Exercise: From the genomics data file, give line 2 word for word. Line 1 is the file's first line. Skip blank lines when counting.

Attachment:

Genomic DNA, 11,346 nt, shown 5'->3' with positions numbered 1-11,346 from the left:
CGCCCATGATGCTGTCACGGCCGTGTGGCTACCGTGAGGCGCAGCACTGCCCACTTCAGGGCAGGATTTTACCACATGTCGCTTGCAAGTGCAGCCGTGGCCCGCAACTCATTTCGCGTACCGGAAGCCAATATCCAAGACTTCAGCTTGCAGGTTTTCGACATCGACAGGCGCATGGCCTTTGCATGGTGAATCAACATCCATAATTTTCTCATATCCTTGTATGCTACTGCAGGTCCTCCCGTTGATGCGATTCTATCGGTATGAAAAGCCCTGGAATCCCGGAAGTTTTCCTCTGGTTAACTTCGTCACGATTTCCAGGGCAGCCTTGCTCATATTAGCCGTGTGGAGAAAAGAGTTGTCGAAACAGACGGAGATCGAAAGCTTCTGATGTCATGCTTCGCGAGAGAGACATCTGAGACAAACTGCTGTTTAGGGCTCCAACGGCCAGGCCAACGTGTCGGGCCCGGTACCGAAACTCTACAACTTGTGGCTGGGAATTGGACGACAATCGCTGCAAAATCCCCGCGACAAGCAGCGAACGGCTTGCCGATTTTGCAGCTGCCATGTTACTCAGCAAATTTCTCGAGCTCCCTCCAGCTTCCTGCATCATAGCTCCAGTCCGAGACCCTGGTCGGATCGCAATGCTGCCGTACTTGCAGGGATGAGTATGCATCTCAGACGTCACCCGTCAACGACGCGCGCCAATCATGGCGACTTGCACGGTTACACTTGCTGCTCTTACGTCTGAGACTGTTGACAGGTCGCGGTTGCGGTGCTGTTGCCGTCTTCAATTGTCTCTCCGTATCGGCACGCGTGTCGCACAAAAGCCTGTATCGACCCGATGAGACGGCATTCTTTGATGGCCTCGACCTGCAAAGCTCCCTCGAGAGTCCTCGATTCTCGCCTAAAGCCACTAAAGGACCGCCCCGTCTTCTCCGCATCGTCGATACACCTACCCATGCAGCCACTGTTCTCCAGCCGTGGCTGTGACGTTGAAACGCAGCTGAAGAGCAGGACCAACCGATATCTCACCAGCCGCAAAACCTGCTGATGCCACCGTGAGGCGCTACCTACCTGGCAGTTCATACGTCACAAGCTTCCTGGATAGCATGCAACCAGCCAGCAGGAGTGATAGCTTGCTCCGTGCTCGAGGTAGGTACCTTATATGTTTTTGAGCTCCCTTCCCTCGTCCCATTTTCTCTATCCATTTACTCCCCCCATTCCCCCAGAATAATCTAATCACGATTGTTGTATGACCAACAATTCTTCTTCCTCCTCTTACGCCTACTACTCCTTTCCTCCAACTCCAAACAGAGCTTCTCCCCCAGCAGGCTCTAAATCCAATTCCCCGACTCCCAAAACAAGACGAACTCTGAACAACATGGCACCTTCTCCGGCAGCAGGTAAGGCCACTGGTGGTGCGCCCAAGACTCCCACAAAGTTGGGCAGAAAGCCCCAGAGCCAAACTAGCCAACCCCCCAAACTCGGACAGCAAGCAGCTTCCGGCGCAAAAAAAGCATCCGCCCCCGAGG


CGCCCATGATGCTGTCACGGCCGTGTGGCTACCGTGAGGCGCAGCACTGCCCACTTCAGGGCAGGATTTTACCACATGTCGCTTGCAAGTGCAGCCGTGGCCCGCAACTCATTTCGCGTACCGGAAGCCAATATCCAAGACTTCAGCTTGCAGGTTTTCGACATCGACAGGCGCATGGCCTTTGCATGGTGAATCAACATCCATAATTTTCTCATATCCTTGTATGCTACTGCAGGTCCTCCCGTTGATGCGATTCTATCGGTATGAAAAGCCCTGGAATCCCGGAAGTTTTCCTCTGGTTAACTTCGTCACGATTTCCAGGGCAGCCTTGCTCATATTAGCCGTGTGGAGAAAAGAGTTGTCGAAACAGACGGAGATCGAAAGCTTCTGATGTCATGCTTCGCGAGAGAGACATCTGAGACAAACTGCTGTTTAGGGCTCCAACGGCCAGGCCAACGTGTCGGGCCCGGTACCGAAACTCTACAACTTGTGGCTGGGAATTGGACGACAATCGCTGCAAAATCCCCGCGACAAGCAGCGAACGGCTTGCCGATTTTGCAGCTGCCATGTTACTCAGCAAATTTCTCGAGCTCCCTCCAGCTTCCTGCATCATAGCTCCAGTCCGAGACCCTGGTCGGATCGCAATGCTGCCGTACTTGCAGGGATGAGTATGCATCTCAGACGTCACCCGTCAACGACGCGCGCCAATCATGGCGACTTGCACGGTTACACTTGCTGCTCTTACGTCTGAGACTGTTGACAGGTCGCGGTTGCGGTGCTGTTGCCGTCTTCAATTGTCTCTCCGTATCGGCACGCGTGTCGCACAAAAGCCTGTATCGACCCGATGAGACGGCATTCTTTGATGGCCTCGACCTGCAAAGCTCCCTCGAGAGTCCTCGATTCTCGCCTAAAGCCACTAAAGGACCGCCCCGTCTTCTCCGCATCGTCGATACACCTACCCATGCAGCCACTGTTCTCCAGCCGTGGCTGTGACGTTGAAACGCAGCTGAAGAGCAGGACCAACCGATATCTCACCAGCCGCAAAACCTGCTGATGCCACCGTGAGGCGCTACCTACCTGGCAGTTCATACGTCACAAGCTTCCTGGATAGCATGCAACCAGCCAGCAGGAGTGATAGCTTGCTCCGTGCTCGAGGTAGGTACCTTATATGTTTTTGAGCTCCCTTCCCTCGTCCCATTTTCTCTATCCATTTACTCCCCCCATTCCCCCAGAATAATCTAATCACGATTGTTGTATGACCAACAATTCTTCTTCCTCCTCTTACGCCTACTACTCCTTTCCTCCAACTCCAAACAGAGCTTCTCCCCCAGCAGGCTCTAAATCCAATTCCCCGACTCCCAAAACAAGACGAACTCTGAACAACATGGCACCTTCTCCGGCAGCAGGTAAGGCCACTGGTGGTGCGCCCAAGACTCCCACAAAGTTGGGCAGAAAGCCCCAGAGCCAAACTAGCCAACCCCCCAAACTCGGACAGCAAGCAGCTTCCGGCGCAAAAAAAGCATCCGCCCCCGAGG